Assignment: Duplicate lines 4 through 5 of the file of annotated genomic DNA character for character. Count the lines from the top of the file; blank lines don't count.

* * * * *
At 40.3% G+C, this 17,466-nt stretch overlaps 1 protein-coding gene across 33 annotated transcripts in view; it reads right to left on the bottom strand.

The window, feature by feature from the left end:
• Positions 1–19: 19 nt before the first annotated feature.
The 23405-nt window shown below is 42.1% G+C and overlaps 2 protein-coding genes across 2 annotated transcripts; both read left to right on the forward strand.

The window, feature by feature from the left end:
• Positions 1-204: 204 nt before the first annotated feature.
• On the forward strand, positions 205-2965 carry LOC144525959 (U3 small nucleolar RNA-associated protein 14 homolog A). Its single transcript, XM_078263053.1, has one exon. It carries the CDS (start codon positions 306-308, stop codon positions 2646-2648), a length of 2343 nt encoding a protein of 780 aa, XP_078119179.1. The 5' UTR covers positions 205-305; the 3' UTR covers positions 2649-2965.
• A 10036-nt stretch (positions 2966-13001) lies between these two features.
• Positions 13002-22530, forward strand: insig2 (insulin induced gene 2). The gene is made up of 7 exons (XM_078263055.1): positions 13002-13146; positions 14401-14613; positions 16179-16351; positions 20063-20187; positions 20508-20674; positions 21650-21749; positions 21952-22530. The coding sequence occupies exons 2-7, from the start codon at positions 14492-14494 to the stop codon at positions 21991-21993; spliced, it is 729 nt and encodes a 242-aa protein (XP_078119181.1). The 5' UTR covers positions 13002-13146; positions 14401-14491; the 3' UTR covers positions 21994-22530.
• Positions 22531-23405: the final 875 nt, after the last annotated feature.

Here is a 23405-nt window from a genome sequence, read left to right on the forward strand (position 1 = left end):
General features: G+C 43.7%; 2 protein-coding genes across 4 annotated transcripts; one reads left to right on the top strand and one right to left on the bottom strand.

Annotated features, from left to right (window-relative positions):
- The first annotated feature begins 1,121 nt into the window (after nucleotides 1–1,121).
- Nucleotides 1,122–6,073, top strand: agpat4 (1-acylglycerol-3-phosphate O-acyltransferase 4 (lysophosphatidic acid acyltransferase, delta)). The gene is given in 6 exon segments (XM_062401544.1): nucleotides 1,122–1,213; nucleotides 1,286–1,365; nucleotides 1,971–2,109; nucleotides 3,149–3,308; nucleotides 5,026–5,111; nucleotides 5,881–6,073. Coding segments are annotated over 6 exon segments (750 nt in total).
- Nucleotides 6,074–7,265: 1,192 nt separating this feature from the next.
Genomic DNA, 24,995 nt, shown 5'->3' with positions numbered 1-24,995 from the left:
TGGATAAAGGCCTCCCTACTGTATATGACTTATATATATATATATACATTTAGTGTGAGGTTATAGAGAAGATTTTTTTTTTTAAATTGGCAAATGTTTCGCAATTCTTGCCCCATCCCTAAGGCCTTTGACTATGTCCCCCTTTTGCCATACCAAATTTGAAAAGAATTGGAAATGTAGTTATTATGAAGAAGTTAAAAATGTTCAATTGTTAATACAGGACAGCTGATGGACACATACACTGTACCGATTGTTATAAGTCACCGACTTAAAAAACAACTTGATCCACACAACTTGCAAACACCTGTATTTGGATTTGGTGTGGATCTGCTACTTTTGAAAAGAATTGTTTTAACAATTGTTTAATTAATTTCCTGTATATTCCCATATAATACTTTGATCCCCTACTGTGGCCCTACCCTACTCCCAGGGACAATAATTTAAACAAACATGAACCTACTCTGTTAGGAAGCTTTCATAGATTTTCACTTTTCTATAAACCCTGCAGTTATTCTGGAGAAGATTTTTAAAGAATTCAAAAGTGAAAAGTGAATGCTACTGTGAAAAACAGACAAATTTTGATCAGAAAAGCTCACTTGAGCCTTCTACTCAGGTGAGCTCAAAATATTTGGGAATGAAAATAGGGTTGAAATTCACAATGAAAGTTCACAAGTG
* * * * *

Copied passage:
The 23405-nt window shown below is 42.1% G+C and overlaps 2 protein-coding genes across 2 annotated transcripts; both read left to right on the forward strand.

The window, feature by feature from the left end: